Hurricane Lee nears New England Canada
Hurricane Lee nears New England Canada

Hurricane Lee nears New England, Canada

(Reuters) – After churning for more than a week over the Atlantic Ocean, Hurricane Lee closed in on New England and Atlantic Canada on Saturday, and is likely to make landfall as a tropical storm with drenching rains, powerful winds and a dangerous storm surge.

The Canadian Hurricane Center projected Lee would make landfall in Nova Scotia some time after 3 p.m. ADT (1800 GMT) or perhaps later in New Brunswick with winds below hurricane force.

The potential path could take the storm right into the Bay of Fundy, which separates the two provinces and has one of the highest tides in the world, with the difference between high and low tide as much as 12 meters (39 feet), or 16 meters at the head of the bay. Bands from the storm could still be over the bay during a high tide early Sunday morning.

The U.S. National Hurricane Center issued a tropical storm warning for hundreds of miles of coastline from Massachusetts to Nova Scotia, affecting some 9 million people.

Surges of 1 to 3 feet (30 to 90 cm) are expected for much of New England, according to the National Hurricane Center.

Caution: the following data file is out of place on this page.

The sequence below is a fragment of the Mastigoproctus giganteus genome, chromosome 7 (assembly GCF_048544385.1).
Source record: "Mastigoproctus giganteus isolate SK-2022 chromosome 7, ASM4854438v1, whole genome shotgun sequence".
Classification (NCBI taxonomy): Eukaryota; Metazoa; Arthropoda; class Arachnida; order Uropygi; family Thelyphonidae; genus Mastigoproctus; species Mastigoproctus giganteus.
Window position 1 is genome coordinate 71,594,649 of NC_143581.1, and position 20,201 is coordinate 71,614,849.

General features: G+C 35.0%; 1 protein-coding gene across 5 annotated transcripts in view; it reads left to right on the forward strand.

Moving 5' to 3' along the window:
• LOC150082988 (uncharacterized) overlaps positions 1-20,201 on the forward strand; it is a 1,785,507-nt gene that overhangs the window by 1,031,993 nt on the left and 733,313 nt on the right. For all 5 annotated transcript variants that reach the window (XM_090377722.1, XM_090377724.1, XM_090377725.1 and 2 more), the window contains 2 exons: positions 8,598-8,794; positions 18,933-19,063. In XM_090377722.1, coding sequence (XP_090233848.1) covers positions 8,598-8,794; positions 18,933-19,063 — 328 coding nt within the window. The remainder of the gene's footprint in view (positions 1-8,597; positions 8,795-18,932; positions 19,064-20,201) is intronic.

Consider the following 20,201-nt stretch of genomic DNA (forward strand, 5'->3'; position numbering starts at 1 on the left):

Lee is also expected to generate rainfall of 2 to 5 inches (5 to 12.5 cm), and tropical force winds were projected for coastal areas starting Friday night.

In anticipation, the administration of U.S. President Joe Biden issued an emergency declaration for Maine, providing federal assistance for the state ahead of the storm.

“We encourage all of those in the path of this large and dangerous storm to remain alert,” White Press Secretary Karine Jean-Pierre told a press briefing.

Lee has been churning as a large hurricane over the Atlantic for more than a week, briefly threatening Bermuda but mostly harmless for anyone on land.

By Friday night, the storm was packing sustained winds of close to 80 mph (130 kph) and “expected to be a very large and dangerous storm when it reaches eastern New England and Atlantic Canada,” the National Weather Service said.

This marks the second year in a row that such a powerful storm has reached Canada after Fiona ripped into eastern Canada a year ago.

(Reporting by Daniel Trotta in Carlsbad, California, and Brendan O’Brien in Chicago; Editing by Kim Coghill)

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